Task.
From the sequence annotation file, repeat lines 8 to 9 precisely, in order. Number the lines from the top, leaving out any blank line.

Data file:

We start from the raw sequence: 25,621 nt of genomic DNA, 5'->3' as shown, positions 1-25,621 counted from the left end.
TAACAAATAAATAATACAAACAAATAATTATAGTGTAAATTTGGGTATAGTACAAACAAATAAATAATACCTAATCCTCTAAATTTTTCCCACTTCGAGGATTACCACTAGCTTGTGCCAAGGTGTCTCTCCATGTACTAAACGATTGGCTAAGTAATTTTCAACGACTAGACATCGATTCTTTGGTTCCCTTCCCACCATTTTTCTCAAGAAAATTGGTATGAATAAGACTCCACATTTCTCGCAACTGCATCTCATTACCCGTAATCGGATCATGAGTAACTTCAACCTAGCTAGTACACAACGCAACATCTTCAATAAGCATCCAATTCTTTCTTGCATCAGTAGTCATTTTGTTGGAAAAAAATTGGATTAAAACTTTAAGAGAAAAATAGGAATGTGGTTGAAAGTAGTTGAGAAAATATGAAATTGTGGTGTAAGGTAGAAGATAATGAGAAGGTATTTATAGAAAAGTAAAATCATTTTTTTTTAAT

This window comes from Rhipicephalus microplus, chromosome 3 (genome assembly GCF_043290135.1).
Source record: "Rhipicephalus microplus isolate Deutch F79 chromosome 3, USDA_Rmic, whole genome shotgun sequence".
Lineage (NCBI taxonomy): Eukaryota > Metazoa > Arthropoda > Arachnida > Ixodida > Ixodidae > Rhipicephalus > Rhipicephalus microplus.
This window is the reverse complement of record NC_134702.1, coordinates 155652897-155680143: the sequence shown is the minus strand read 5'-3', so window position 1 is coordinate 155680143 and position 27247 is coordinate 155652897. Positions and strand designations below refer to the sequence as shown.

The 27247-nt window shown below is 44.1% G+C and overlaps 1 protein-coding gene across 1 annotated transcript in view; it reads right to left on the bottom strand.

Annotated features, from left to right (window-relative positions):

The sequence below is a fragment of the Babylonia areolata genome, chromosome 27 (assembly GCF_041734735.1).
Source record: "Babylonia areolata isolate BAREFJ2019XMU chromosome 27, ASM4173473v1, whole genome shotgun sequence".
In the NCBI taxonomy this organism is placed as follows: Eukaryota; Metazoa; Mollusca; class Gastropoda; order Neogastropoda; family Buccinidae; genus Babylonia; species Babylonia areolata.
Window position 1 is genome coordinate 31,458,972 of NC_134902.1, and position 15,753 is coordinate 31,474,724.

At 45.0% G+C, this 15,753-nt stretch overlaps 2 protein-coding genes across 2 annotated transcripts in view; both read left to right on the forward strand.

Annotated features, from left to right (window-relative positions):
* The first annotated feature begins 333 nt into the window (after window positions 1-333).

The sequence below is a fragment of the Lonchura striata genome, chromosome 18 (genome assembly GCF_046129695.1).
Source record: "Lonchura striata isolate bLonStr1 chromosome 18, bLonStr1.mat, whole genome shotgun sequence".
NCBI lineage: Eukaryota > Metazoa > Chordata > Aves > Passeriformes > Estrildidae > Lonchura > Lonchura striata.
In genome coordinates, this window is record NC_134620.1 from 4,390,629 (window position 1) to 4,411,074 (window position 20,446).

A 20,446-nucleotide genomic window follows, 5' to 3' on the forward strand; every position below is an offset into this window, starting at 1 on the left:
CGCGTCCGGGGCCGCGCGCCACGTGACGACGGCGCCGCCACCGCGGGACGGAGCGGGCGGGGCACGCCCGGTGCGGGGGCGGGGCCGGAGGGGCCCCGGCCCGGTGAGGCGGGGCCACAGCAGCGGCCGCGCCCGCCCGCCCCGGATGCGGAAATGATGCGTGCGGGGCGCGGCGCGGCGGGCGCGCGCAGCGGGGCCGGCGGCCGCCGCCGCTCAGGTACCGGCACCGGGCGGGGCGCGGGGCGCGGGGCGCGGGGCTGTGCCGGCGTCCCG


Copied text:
Annotated features, from left to right (window-relative positions):

The sequence below is a fragment of the Babylonia areolata genome, chromosome 27 (assembly GCF_041734735.1).